Mozelle’s is some cute cookin’
There’s a funny little spot on the corner of West 4 th Street. It has been host to a parade of restaurants, all of which either moved — like Camel City Caf’ and West End Caf’ — or failed — like Bella Capri Pizzeria. The space has been too small, too narrow and too dark. But new owners Patrick and Jennifer Manner have renovated the building to create a stylish, homey wonder. Mozelle’s Fresh Southern Bistro fits perfectly. The corner restaurant was originally a Toddle House back in the 1940s. Each Toddle House looked the same: a short counter with a row of 10 stools, and a few small booths. Customers packed in for breakfast, or stopped by for takeout, or lingered late in the night over coffee and pie. Since changing over to a restaurant, the Toddle House bar was diminished to make room for a tight dozen tables. Mozelle’s prime magic is to make it look beautiful. Decorated in shades of blue, green, yellow and white, the boxy restaurant is minimalistcute, a cubist dream. Rectangular green trim over the wall of windows matches sunflower yellow mats on the little square tables. Spherical hanging lamps in the main dining room are chic, although Chinese lanterns in the adjacent porch room have a cottage feel. The three-tone minimalism is contrasted by patches of grandmother kitsch, like a flowery embroidering on the kitchen divider, an ornate rose painted on the white wall and, indeed, a black-and-white photo over the bar of Jennifer Manner’s grandmother, a High Point belle. Jennifer Manner joked to her husband at Mozelle’s opening in September: “If we fail, it won’t be because we’re not cute.” But one step in the door, a glance at the thoughtful menu and a smile from the charming chef, Patrick Manner, are enough to win total confidence in the menu. The food does not disappoint. For dinner I ordered the night special, pan-fried mahi mahi on a bed of Swiss chard with a side of collard greens. When the plate came out — a pink filet and two mounds of dark greens — I realized that I really should have asked for a side of asiago grits. Never mind. It is a compliment to the chef that the greens tasted remarkably different. The collard greens came in a pile of savory matted leaves, cut with chili peppers and slab bacon. The Swiss chard was tender and succulent, soaked in buttered runoff from the fish.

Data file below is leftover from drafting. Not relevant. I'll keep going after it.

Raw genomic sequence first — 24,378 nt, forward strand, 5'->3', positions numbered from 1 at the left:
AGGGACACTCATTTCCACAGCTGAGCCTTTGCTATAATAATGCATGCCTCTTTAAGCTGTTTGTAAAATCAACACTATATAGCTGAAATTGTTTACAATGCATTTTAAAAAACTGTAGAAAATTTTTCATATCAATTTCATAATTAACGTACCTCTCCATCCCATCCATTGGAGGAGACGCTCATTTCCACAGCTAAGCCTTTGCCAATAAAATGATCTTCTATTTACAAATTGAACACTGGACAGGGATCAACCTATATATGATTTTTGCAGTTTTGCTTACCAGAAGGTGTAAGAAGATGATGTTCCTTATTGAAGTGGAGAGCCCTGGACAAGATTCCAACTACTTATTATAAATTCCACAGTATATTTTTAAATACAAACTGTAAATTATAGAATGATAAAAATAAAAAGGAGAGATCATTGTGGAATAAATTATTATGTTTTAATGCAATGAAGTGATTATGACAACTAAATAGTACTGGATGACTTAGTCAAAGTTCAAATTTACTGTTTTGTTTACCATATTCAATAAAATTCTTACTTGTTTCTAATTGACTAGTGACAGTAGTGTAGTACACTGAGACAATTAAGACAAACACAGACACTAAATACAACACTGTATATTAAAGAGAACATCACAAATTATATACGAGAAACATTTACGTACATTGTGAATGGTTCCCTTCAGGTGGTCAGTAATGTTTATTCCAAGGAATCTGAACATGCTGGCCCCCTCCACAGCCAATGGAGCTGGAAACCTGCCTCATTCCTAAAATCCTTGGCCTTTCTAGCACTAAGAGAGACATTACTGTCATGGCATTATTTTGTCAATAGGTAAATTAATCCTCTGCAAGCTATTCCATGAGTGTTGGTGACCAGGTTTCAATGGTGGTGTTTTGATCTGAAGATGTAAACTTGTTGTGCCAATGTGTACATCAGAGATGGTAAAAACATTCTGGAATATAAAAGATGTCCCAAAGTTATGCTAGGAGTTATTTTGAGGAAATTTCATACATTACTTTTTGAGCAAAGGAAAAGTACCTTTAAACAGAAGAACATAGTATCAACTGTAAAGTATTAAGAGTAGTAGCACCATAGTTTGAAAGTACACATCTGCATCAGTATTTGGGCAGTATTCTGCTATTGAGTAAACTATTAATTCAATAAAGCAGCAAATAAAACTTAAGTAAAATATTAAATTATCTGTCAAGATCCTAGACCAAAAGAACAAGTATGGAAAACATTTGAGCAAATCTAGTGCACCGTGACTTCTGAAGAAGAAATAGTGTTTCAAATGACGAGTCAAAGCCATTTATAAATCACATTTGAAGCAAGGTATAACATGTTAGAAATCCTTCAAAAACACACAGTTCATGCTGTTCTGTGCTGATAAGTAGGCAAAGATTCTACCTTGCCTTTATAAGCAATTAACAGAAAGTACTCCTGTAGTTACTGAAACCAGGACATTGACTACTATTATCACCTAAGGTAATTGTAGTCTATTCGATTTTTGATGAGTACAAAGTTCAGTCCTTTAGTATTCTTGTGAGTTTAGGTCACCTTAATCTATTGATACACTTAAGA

Returning for lunch, I tried Miss Anne’s Tomato Pie and Succotash. With crust by local piemaker Miss Anne, San Marzano tomatoes, parmigiano reggiano and Wisconsin cheddar, the lush dish puts apple and pumpkin pies to shame. Same goes for the Suckerin’ Succotash, a creamy side of white corn and lima beans. For dessert, try the Toddle House Chocolate Pie ($5) — made with, you guessed it, Toddle House’s original recipe. The eclectic menu at Mozelle’s comes out of the wide-ranging roots of Chef Patrick Manner. Manner grew up in Philadelphia — ”Around great Italian food,” he says; Virginia — ”Great Southern food”; and Hawaii — ”All sorts of Asian cooking.” He also was also influenced by the cooking style of his Japanese grandmother. “Just don’t call it ‘fusion.’ That term is overused,” Manner said. “We just try to use good healthful food ingredients in unique ways to make food that tastes good.” Manner’s diverse influences come together through his holistic restaurant philosophy. The chef is quick to point out their predominant use of local ingredients and made-from-scratch items, like salad dressings and even duck compote. In addition to the pie crust by Miss Anne, Mozelle’s uses coffee from Krankies Coffee and bread from Ollie’s Bakery. The result is an intrinsically local restaurant — a distinctly Southern restaurant — with an inimitable worldly style.
You can still get Toddle House chocolate pie here, made from Toddle House’s original recipe.
Mozelle’s Fresh Southern Bistro 878 W. 4 th St. Winston-Salem 336.703.5400
Mozelle’s was once a Toddle House, and owners Patrick and Jennifer Manner wanted to retain the cozy feel. (photos by Gus Lubin)